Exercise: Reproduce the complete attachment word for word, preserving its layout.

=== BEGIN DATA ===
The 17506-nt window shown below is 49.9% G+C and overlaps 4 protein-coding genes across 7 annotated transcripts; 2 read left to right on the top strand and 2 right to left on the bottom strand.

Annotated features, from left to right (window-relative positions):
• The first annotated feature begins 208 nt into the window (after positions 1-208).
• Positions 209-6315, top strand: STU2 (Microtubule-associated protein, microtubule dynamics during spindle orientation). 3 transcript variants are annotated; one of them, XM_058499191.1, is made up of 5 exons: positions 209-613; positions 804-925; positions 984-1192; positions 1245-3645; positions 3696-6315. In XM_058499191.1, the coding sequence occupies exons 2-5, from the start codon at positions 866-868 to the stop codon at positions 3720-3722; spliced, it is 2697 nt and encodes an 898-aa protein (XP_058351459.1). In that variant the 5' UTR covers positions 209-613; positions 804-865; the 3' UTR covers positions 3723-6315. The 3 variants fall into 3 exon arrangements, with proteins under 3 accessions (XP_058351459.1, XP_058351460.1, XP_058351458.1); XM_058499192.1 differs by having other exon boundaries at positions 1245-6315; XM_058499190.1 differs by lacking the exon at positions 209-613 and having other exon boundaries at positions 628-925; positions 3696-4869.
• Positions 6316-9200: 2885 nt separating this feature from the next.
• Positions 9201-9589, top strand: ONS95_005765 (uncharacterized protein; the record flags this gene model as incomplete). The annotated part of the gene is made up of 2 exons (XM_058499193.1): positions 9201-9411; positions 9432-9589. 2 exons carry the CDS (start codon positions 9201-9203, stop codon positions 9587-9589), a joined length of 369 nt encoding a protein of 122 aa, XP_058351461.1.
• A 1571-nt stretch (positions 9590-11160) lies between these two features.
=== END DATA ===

The 17506-nt window shown below is 49.9% G+C and overlaps 4 protein-coding genes across 7 annotated transcripts; 2 read left to right on the top strand and 2 right to left on the bottom strand.

Annotated features, from left to right (window-relative positions):
• The first annotated feature begins 208 nt into the window (after positions 1-208).
• Positions 209-6315, top strand: STU2 (Microtubule-associated protein, microtubule dynamics during spindle orientation). 3 transcript variants are annotated; one of them, XM_058499191.1, is made up of 5 exons: positions 209-613; positions 804-925; positions 984-1192; positions 1245-3645; positions 3696-6315. In XM_058499191.1, the coding sequence occupies exons 2-5, from the start codon at positions 866-868 to the stop codon at positions 3720-3722; spliced, it is 2697 nt and encodes an 898-aa protein (XP_058351459.1). In that variant the 5' UTR covers positions 209-613; positions 804-865; the 3' UTR covers positions 3723-6315. The 3 variants fall into 3 exon arrangements, with proteins under 3 accessions (XP_058351459.1, XP_058351460.1, XP_058351458.1); XM_058499192.1 differs by having other exon boundaries at positions 1245-6315; XM_058499190.1 differs by lacking the exon at positions 209-613 and having other exon boundaries at positions 628-925; positions 3696-4869.
• Positions 6316-9200: 2885 nt separating this feature from the next.
• Positions 9201-9589, top strand: ONS95_005765 (uncharacterized protein; the record flags this gene model as incomplete). The annotated part of the gene is made up of 2 exons (XM_058499193.1): positions 9201-9411; positions 9432-9589. 2 exons carry the CDS (start codon positions 9201-9203, stop codon positions 9587-9589), a joined length of 369 nt encoding a protein of 122 aa, XP_058351461.1.
• A 1571-nt stretch (positions 9590-11160) lies between these two features.